Over the past 15 years, coal power has been on a precipitous decline across the United States, dropping in use by over 50 percent. The rise of cheaper natural gas and renewable energy combined with environmental regulations has led to the shuttering of hundreds of plants across the country. Between 2010 and 2021, 36 percent of the country’s coal plants went offline; since then another 25 percent shut down or committed to retiring by 2030.

But even as coal declines, it is still keeping a deadly grasp on communities across the country, according to a new report from the Sierra Club’s Beyond Coal Campaign. The coal sector is responsible for 3,800 premature deaths a year due to fine particle pollution, or PM2.5, from smokestacks. 

“We know that coal plants remain one of the biggest polluters in the United States,” said Holly Bender, senior director for energy campaigns with the Sierra Club. “What the [government] data didn’t show was who was most impacted by each of these plants.”

Coal plants release heavier particles and localized pollution that can have acute impacts within a 30- to 50-mile radius, but they also release fine particulate matter that gets blown hundreds of miles away downwind from tall smokestacks. The report looked at these particles specifically, finding that they had widespread impacts, causing premature death in states that don’t even border another state with a plant.

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For example, the highest number of deaths due to coal plant pollution happened in Alleghany County in Pennsylvania and Cook County in Illinois, with 63 and 61 fatalities per year, respectively. Yet Cook Country is hundreds of miles away from the nearest power plant. The Labadie plant, Cook County’s biggest coal pollution contributor, owned by the American energy company Ameren, is over 300 miles away in rural Missouri. For the average coal plant, only 4 percent of premature deaths occurred in the facility’s same county and only 18 percent occurred in the same state, highlighting the cross-regional nature of the problem of coal soot.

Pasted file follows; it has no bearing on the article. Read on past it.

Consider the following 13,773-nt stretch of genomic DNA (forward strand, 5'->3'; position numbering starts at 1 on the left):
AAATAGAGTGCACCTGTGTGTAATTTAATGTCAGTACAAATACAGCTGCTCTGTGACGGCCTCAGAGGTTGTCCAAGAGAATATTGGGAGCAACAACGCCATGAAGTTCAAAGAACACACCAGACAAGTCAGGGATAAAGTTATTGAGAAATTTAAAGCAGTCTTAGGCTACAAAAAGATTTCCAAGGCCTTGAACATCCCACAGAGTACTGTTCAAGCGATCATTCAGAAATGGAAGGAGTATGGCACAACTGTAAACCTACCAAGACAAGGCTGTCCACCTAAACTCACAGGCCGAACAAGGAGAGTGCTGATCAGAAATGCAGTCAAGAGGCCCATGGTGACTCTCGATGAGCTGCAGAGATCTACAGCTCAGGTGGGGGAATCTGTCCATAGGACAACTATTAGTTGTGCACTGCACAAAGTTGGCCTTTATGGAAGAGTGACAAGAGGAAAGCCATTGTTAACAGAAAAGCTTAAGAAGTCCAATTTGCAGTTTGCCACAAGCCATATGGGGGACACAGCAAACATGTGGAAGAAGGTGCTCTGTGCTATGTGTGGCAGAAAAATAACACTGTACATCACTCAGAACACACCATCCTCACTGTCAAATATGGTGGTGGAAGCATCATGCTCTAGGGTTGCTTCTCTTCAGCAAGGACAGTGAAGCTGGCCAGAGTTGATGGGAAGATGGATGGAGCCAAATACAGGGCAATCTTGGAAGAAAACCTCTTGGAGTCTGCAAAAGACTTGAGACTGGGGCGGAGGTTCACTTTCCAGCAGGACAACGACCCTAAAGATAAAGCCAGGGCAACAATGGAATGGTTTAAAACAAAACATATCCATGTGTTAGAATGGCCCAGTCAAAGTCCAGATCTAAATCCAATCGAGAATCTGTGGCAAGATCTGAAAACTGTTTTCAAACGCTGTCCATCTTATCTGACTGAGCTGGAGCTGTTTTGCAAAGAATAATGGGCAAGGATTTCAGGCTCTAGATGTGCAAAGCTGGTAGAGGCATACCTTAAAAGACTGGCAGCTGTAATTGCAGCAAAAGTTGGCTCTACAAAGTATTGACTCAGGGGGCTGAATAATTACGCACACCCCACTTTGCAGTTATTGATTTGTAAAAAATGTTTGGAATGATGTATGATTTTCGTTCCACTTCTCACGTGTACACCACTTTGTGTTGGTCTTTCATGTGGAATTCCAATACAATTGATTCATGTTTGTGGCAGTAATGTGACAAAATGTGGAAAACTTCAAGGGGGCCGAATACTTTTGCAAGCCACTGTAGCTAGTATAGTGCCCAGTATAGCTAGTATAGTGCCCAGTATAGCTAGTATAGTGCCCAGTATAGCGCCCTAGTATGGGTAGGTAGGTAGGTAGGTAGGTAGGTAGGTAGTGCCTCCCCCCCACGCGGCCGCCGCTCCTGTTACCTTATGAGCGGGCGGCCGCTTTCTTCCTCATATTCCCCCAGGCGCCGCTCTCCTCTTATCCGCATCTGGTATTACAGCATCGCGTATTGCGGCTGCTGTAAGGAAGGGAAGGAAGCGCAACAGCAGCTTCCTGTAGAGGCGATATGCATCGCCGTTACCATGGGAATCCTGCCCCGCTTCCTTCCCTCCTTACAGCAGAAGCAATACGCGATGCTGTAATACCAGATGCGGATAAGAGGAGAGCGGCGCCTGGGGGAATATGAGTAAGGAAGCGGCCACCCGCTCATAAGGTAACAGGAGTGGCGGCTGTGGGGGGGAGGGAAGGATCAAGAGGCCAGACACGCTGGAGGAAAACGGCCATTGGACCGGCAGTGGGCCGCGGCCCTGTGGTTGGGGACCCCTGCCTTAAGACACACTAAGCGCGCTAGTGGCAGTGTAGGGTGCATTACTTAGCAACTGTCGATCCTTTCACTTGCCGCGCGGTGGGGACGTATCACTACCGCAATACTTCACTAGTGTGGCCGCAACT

Particulate pollution has a well-documented and disproportionate impact on people of color and low-income communities. The report notes how these inequities are increasing over time. While as a whole coal is the only pollution source that affects white Americans more than average, Daniel Prull, the author of the report, noted that the impacts varied from plant to plant; many coal facilities examined in the study had disproportionate impacts on communities of color, depending on where they were located.

Over 50 percent of the mortality caused by coal soot could be traced back to 17 plants, the report found. The parent company with the most deaths was Tennessee Valley Authority, which has four plants, and is owned by the U.S. government. Many of the other super-polluters, such as PPL, Berkshire Hathaway, and Ameren, were investor-owned utilities — which combined were responsible for 40 percent of these coal-driven premature deaths. “This is not just a problem that’s relegated to one part of the industry,” said Bender, adding that the parent companies causing the most harm were also the ones that have failed to make commitments to retire coal plants and transition to clean energy.

In line with the Clean Air Act, the EPA is supposed to regulate particulate pollution; last month it released a draft proposal to do so under the National Ambient Air Quality Standards. While the draft standard would lower the exposure limit, the new Sierra Club report notes that it does nothing to explicitly address controlling emissions from coal power plants, over half of which lack modern pollution control technology. 

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Coal continues to become increasingly uneconomic, Bender said, but it’s important to make sure the energy sector doesn’t simply move from one fossil fuel to another. “Natural gas could not be further from a climate solution,” she said. “We need to make sure we are truly on track to achieve these emission reductions that are necessary to address the climate crisis and the very real pollution burdens experienced across the country.”

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